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IL disability lawyerThere are situations where Social Security may award disability benefits but fix a different onset date than alleged by the applicant. The alleged onset date is basically the day you became unable to work due to your physical or mental impairments. This date is important because, under Social Security regulations, a successful applicant can claim up to 12 months of retroactive benefits from the date of their application.

In other words, let's say Mary filed for disability benefits in January 2018 with an alleged onset date of June 2017. If Social Security subsequently grants the application and agrees with the onset date, Mary would be entitled to retroactive benefits starting in November 2017, or five months after the alleged onset date. (Social Security imposes a five-month waiting period for all disability benefits.)

Magistrate Finds Social Security's Reasons Unclear for Disagreeing with Plaintiff's Alleged Onset Date

If Social Security grants your application but disagrees with your alleged onset date, you can appeal the latter decision. Social Security must then show why it determined the applicant did not become legally disabled until a different date than alleged.

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b2ap3_thumbnail_diagnosis.jpgIn Social Security disability cases, agency officials are not allowed to “play doctor.” Instead, administrative law judges (ALJs) are expected to look at the medical evidence presented to them. And if two doctors offer different medical assessments of a disability applicant, it is the ALJ's job to resolve that conflict.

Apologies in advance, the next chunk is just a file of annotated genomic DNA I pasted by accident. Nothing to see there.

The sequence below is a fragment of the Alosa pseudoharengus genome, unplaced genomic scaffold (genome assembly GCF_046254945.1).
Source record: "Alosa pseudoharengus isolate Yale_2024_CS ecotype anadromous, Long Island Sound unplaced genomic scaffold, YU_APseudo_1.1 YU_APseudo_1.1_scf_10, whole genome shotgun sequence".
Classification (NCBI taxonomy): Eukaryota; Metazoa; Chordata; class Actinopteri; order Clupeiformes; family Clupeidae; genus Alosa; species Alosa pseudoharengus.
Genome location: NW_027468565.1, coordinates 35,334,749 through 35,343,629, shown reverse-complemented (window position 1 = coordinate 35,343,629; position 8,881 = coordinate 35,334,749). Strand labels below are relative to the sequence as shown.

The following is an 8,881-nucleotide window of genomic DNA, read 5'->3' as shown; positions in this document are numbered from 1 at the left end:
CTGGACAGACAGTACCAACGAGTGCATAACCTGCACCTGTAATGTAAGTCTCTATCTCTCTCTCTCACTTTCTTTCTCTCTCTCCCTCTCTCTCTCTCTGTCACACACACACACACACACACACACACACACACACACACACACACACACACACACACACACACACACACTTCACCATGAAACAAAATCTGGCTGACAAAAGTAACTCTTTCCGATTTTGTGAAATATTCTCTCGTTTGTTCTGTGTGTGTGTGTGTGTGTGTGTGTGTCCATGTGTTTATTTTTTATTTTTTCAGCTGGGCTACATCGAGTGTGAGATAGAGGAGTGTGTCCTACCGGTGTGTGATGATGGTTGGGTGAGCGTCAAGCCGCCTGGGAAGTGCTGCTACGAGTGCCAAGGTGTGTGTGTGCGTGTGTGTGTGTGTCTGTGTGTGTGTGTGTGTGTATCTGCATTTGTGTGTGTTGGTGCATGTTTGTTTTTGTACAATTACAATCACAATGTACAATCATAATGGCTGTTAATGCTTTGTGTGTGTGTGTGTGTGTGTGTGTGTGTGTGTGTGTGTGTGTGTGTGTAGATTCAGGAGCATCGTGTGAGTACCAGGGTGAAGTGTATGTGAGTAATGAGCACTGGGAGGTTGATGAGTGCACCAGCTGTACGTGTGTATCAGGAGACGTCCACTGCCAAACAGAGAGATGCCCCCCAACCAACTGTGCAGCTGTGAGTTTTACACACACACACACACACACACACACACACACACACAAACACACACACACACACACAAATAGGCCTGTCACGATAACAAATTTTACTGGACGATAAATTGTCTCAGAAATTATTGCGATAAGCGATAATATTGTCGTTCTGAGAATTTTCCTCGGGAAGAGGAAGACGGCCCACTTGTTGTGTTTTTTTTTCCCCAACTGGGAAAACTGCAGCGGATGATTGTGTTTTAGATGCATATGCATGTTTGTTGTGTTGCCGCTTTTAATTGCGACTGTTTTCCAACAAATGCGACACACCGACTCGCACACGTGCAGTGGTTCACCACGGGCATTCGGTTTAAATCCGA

ALJ Unable to Resolve Cause of Disability Applicant's “Exploding Head Syndrome”

Here is a recent Illinois disability case, John L. v. Berryhill, where the ALJ did not do that. In this case, the plaintiff applied for Social Security disability benefits seven years ago. At a 2015 hearing, an ALJ considered medical evidence related to the plaintiff's sleep parasomnia, i.e., his sleep disorder.

A sleep specialist diagnosed the plaintiff with “possible exploding head syndrome.” This refers to a rare type of parasomnia “in which affected individuals awaken from sleep with the sensation of a loud bang,” according to a 2013 report from the National Institutes of Health. The plaintiff told the specialist that he “heard sounds when he was sleepy 4 to 5 times a day or when he shifted his attention.”

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